Submitted by Nicholas Colas of DataTrek Research
How much is 2018 like 1994? The most notable common factor: a US Federal Reserve regularly hiking interest rates with no end in sight. After that, the story gets complicated. We were in the business in 1994; our full thoughts on this “then and now” comparison below.
One of the most vivid recollections I have after 30 years on Wall Street is April 18th 1994. I covered the auto industry for Credit Suisse at the time, and everything I had recommended over the last 3 years had gone straight up. But on that day, the Fed hiked rates for the third time that year – 75 bp in total since January. All of a sudden, cyclicals were out of fashion. And no one wanted to hear about autos.
Things didn’t get any better for the remainder of the year. The Fed went again in May and August, by 50 basis points each. Then the capper… A 75 bp move in November. For the year as a whole, Fed Funds rose from 3.0% to 5.5%. Needless to say, auto stocks had a rough time.
Since it has become fashionable to compare markets today to 1994 given the Fed’s more aggressive posture of late, let’s dig a little deeper into the analogy. A few points here:
#1. US stocks were actually higher on the year in 1994, but barely so. On a price basis, the S&P 500 declined by 1.5%, but dividends brought the total return to 1.3%.
#2. The rapid-fire increases in Fed Funds allowed the central bank to essentially go on hold from 1995 to 1999. Rates peaked at 6.0% in April/May 1995. After that they remained range-bound between 4.6% and 6.0% until April 2000.
Remember how Chair Jay Powell enthused about Alan Greenspan’s constancy during the mid-late 1990s in his Jackson Hole speech in August? That stretch of do-nothing rate policy only came after the flurry of increases of rates in 1994. Perhaps Powell sees the current environment as his “1994” – get rates to neutral (3.0% or so) and then go on autopilot…
#3. US stocks more than doubled from 1995 to 1997. S&P returns were 37.2% (1995), 22.7% (1996) and 33.1% (1997). No, we don’t think 2019 – 2021 will resemble this experience, however… The chief reason is that long-term interest rates fell from 7.9% in November 1994 to 5.7% in December 1997. That is a discount rate tail wind we don’t expect to see this time around.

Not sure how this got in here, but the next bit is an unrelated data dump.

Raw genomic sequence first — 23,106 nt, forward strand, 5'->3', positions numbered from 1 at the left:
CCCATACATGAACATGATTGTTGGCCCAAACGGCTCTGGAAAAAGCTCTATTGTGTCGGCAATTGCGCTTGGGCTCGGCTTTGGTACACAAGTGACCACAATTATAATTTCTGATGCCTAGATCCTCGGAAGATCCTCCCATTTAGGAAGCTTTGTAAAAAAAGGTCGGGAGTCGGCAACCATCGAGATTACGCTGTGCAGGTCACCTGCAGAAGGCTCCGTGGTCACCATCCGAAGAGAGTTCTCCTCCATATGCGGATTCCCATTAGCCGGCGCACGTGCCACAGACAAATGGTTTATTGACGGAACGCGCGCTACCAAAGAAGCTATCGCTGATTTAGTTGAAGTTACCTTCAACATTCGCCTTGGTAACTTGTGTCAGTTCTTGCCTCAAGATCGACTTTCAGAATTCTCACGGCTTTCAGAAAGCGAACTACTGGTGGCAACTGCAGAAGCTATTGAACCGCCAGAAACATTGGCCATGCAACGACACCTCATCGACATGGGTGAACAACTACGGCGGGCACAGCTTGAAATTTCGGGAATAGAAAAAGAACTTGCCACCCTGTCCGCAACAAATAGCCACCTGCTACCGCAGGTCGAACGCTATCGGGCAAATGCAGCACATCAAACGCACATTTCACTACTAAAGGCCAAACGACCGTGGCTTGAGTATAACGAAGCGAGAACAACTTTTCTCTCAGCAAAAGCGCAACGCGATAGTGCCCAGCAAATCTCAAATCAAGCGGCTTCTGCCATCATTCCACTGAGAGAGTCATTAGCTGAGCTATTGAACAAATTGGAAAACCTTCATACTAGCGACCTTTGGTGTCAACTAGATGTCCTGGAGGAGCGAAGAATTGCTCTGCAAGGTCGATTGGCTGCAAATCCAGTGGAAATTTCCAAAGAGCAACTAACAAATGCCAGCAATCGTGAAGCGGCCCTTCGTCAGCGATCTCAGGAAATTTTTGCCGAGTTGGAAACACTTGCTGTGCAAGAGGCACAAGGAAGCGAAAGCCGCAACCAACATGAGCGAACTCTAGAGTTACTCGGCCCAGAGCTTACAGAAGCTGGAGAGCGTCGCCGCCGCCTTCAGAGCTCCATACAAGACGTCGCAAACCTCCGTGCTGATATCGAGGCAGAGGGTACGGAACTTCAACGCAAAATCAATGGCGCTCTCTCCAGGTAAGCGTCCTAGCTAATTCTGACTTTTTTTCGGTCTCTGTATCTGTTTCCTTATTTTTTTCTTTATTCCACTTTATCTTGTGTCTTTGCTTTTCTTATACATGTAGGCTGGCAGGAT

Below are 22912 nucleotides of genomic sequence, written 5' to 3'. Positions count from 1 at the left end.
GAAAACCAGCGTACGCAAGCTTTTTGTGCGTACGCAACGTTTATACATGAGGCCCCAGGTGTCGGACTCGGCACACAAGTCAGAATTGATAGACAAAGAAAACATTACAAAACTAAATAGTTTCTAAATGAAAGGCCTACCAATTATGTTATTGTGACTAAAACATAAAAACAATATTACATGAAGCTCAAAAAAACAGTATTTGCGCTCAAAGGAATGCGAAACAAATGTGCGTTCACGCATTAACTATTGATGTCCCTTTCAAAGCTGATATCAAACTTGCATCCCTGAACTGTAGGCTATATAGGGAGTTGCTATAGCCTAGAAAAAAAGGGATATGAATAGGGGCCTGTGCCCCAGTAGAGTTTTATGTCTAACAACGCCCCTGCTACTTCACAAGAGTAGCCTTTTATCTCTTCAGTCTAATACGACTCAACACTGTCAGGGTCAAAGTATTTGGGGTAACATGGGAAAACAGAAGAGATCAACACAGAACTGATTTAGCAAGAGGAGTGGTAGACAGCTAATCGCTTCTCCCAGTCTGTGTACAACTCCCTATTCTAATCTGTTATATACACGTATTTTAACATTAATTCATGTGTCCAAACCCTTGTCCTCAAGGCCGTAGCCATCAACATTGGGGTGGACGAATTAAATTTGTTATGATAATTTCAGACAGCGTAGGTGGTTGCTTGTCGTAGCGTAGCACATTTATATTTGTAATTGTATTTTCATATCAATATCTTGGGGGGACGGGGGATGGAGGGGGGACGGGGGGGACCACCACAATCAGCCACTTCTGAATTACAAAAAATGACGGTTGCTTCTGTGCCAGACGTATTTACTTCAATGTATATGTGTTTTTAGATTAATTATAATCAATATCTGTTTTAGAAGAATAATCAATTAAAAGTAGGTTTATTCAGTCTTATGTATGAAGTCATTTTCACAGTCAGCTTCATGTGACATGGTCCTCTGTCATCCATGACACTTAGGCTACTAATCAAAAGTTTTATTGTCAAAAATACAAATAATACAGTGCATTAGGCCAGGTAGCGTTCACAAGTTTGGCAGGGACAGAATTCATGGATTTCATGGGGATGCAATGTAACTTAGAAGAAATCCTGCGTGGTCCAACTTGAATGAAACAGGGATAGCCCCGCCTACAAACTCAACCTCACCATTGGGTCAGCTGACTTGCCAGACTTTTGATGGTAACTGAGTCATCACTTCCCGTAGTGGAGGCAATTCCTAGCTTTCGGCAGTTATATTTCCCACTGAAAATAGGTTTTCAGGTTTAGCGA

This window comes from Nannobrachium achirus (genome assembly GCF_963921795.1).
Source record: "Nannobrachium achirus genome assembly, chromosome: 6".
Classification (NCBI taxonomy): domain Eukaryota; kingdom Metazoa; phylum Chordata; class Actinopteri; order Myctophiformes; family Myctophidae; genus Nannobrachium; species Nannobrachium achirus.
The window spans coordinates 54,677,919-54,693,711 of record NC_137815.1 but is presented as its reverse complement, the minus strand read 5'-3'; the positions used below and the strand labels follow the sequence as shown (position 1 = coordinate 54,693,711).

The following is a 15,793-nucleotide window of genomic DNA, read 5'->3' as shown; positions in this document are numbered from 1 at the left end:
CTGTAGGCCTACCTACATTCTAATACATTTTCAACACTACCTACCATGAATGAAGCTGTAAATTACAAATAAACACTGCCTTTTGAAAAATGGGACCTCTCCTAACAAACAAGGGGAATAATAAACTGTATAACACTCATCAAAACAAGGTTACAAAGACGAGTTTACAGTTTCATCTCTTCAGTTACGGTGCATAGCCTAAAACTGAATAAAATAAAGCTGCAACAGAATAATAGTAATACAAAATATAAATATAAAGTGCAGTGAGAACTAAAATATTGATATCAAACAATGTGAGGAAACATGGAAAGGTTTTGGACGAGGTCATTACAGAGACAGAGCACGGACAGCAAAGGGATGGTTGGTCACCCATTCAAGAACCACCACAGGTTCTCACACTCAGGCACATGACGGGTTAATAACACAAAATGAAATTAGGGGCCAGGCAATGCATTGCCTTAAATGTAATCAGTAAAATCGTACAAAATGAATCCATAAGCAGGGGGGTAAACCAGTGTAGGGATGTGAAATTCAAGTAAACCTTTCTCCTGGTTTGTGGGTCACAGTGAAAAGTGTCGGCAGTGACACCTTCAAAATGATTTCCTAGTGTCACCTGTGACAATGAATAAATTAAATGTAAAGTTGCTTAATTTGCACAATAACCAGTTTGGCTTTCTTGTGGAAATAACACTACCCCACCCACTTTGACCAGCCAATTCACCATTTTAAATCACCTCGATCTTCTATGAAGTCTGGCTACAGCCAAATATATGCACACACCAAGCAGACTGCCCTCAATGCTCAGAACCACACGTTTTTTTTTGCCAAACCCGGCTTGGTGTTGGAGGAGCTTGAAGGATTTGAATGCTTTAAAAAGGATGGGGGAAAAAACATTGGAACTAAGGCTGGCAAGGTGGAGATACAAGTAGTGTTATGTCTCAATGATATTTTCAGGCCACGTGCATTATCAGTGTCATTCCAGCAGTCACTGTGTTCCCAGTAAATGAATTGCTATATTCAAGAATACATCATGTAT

#4. One other way 1994 is like 2018: 10-year Treasury yields spiked when the Fed made it clear short rates were on their way higher. Ten-year Treasuries started 1994 with a 5.7% yield. By December, they were 7.8%. As mentioned in the previous point, they did decline after that.
#5. Just as now, 1994 began the year with a very low VIX reading of just 11.7. It closed March at 20.5. By December 1994 it was 13.2 and didn’t move convincingly over 20 until 1997.
Two takeaways from this brief history lesson:
- First, 2018 has been a lot easier on US stocks than 1994 because the rate of change in Fed Funds is much slower. The odds of a 50 or 75 bp move at an FOMC meeting (commonplace in 1994) are low. If inflation picks up dramatically, that may still happen. But it is neither our nor the Fed’s base case.
- Second, the 1994 experience refutes the notion that rapid Fed Funds increases always cause a recession. Yes, we worry about rising deficits because the 1990s playbook clearly shows that narrower budget gaps keep long-term rates on the right path (lower). But “Don’t fight the Fed” is an aphorism that needs a very large asterisk next to it.
Summing up: 2018 is enough like 1994 to take one key lesson to heart. Expect more volatility, to be sure. But look beyond the current Fed rate cycle.